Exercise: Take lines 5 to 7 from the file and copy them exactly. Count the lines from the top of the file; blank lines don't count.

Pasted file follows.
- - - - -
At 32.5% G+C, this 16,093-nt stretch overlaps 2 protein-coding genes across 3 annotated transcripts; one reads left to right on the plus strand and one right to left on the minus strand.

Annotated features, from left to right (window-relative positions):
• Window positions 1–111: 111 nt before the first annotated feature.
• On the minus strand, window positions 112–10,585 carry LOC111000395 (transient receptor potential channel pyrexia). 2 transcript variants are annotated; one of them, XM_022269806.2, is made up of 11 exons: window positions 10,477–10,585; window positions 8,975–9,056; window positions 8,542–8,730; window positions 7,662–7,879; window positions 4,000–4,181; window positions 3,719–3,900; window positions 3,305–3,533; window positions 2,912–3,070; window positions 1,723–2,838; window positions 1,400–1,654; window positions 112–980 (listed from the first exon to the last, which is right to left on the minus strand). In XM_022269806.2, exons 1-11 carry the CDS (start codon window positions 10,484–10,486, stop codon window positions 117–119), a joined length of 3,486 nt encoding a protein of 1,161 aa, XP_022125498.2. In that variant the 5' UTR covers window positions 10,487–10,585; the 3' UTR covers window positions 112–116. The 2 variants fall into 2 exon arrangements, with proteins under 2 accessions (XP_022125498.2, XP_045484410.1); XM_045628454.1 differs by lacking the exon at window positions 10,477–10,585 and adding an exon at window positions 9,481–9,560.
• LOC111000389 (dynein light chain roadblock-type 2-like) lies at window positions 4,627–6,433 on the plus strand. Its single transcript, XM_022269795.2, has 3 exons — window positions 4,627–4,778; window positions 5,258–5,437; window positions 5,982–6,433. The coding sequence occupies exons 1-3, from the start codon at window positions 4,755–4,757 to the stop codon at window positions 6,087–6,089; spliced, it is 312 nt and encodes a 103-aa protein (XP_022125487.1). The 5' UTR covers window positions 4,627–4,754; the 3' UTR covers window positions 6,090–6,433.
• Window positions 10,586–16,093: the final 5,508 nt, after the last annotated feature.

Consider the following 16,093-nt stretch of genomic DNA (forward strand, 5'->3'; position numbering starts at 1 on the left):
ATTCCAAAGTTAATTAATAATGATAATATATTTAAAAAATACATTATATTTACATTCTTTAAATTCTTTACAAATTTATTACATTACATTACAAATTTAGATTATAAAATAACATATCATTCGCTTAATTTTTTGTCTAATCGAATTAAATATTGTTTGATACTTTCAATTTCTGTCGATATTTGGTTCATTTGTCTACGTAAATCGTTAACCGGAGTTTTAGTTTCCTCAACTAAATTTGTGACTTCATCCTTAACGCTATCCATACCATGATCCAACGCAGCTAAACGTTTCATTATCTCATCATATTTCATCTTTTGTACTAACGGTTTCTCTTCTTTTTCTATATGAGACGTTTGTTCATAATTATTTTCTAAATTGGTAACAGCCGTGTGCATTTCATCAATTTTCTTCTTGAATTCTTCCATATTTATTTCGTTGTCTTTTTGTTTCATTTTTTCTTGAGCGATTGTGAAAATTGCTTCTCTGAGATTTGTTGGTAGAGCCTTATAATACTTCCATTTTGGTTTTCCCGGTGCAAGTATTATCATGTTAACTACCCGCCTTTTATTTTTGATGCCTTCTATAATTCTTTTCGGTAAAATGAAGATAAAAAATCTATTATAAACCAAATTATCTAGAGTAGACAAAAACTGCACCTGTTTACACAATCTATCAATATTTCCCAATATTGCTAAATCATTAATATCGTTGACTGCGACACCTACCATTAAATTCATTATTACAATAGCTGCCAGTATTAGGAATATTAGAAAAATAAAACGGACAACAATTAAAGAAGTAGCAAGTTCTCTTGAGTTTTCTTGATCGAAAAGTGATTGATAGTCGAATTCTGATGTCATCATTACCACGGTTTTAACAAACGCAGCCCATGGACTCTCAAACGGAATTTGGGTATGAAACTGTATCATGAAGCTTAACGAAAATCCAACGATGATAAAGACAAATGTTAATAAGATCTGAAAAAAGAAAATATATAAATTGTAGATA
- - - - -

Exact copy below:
• LOC111000389 (dynein light chain roadblock-type 2-like) lies at window positions 4,627–6,433 on the plus strand. Its single transcript, XM_022269795.2, has 3 exons — window positions 4,627–4,778; window positions 5,258–5,437; window positions 5,982–6,433. The coding sequence occupies exons 1-3, from the start codon at window positions 4,755–4,757 to the stop codon at window positions 6,087–6,089; spliced, it is 312 nt and encodes a 103-aa protein (XP_022125487.1). The 5' UTR covers window positions 4,627–4,754; the 3' UTR covers window positions 6,090–6,433.
• Window positions 10,586–16,093: the final 5,508 nt, after the last annotated feature.

Consider the following 16,093-nt stretch of genomic DNA (forward strand, 5'->3'; position numbering starts at 1 on the left):